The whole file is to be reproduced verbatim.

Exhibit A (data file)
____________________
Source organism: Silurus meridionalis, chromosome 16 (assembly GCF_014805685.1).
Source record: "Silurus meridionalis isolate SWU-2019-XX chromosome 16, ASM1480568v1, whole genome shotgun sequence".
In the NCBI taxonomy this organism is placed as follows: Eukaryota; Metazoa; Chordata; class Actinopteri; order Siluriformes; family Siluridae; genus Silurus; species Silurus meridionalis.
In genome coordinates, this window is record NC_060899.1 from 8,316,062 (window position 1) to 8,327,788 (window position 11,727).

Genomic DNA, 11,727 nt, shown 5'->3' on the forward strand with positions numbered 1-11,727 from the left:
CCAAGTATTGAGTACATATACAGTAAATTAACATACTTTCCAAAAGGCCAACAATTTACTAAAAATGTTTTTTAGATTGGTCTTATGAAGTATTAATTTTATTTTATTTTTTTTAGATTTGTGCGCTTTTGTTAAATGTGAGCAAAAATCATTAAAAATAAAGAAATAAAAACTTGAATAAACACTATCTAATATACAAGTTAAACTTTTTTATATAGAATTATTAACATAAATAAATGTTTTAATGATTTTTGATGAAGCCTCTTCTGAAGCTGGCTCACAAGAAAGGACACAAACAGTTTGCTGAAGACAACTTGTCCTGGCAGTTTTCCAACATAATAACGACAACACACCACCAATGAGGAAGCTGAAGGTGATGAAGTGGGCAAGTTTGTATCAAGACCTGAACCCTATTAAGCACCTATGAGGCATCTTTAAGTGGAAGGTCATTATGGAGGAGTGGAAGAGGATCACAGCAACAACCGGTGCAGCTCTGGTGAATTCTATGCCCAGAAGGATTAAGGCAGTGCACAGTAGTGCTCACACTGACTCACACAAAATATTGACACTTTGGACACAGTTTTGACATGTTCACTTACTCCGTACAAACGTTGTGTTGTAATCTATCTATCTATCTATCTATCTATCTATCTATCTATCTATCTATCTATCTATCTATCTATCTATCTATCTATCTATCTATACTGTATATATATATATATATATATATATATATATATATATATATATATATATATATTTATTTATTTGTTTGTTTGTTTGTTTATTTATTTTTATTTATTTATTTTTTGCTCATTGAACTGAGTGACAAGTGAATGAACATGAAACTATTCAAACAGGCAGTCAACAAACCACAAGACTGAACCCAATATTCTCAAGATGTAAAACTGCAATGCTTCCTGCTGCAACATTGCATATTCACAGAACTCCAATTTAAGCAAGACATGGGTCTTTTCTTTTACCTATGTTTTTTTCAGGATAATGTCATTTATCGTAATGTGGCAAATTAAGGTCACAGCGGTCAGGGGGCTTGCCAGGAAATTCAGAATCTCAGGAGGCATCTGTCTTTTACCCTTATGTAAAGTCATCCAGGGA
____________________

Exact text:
Source organism: Silurus meridionalis, chromosome 16 (assembly GCF_014805685.1).
Source record: "Silurus meridionalis isolate SWU-2019-XX chromosome 16, ASM1480568v1, whole genome shotgun sequence".
In the NCBI taxonomy this organism is placed as follows: Eukaryota; Metazoa; Chordata; class Actinopteri; order Siluriformes; family Siluridae; genus Silurus; species Silurus meridionalis.
In genome coordinates, this window is record NC_060899.1 from 8,316,062 (window position 1) to 8,327,788 (window position 11,727).

Genomic DNA, 11,727 nt, shown 5'->3' on the forward strand with positions numbered 1-11,727 from the left:
CCAAGTATTGAGTACATATACAGTAAATTAACATACTTTCCAAAAGGCCAACAATTTACTAAAAATGTTTTTTAGATTGGTCTTATGAAGTATTAATTTTATTTTATTTTTTTTAGATTTGTGCGCTTTTGTTAAATGTGAGCAAAAATCATTAAAAATAAAGAAATAAAAACTTGAATAAACACTATCTAATATACAAGTTAAACTTTTTTATATAGAATTATTAACATAAATAAATGTTTTAATGATTTTTGATGAAGCCTCTTCTGAAGCTGGCTCACAAGAAAGGACACAAACAGTTTGCTGAAGACAACTTGTCCTGGCAGTTTTCCAACATAATAACGACAACACACCACCAATGAGGAAGCTGAAGGTGATGAAGTGGGCAAGTTTGTATCAAGACCTGAACCCTATTAAGCACCTATGAGGCATCTTTAAGTGGAAGGTCATTATGGAGGAGTGGAAGAGGATCACAGCAACAACCGGTGCAGCTCTGGTGAATTCTATGCCCAGAAGGATTAAGGCAGTGCACAGTAGTGCTCACACTGACTCACACAAAATATTGACACTTTGGACACAGTTTTGACATGTTCACTTACTCCGTACAAACGTTGTGTTGTAATCTATCTATCTATCTATCTATCTATCTATCTATCTATCTATCTATCTATCTATCTATCTATCTATCTATCTATCTATCTATACTGTATATATATATATATATATATATATATATATATATATATATATATATATATATTTATTTATTTGTTTGTTTGTTTGTTTATTTATTTTTATTTATTTATTTTTTGCTCATTGAACTGAGTGACAAGTGAATGAACATGAAACTATTCAAACAGGCAGTCAACAAACCACAAGACTGAACCCAATATTCTCAAGATGTAAAACTGCAATGCTTCCTGCTGCAACATTGCATATTCACAGAACTCCAATTTAAGCAAGACATGGGTCTTTTCTTTTACCTATGTTTTTTTCAGGATAATGTCATTTATCGTAATGTGGCAAATTAAGGTCACAGCGGTCAGGGGGCTTGCCAGGAAATTCAGAATCTCAGGAGGCATCTGTCTTTTACCCTTATGTAAAGTCATCCAGGGA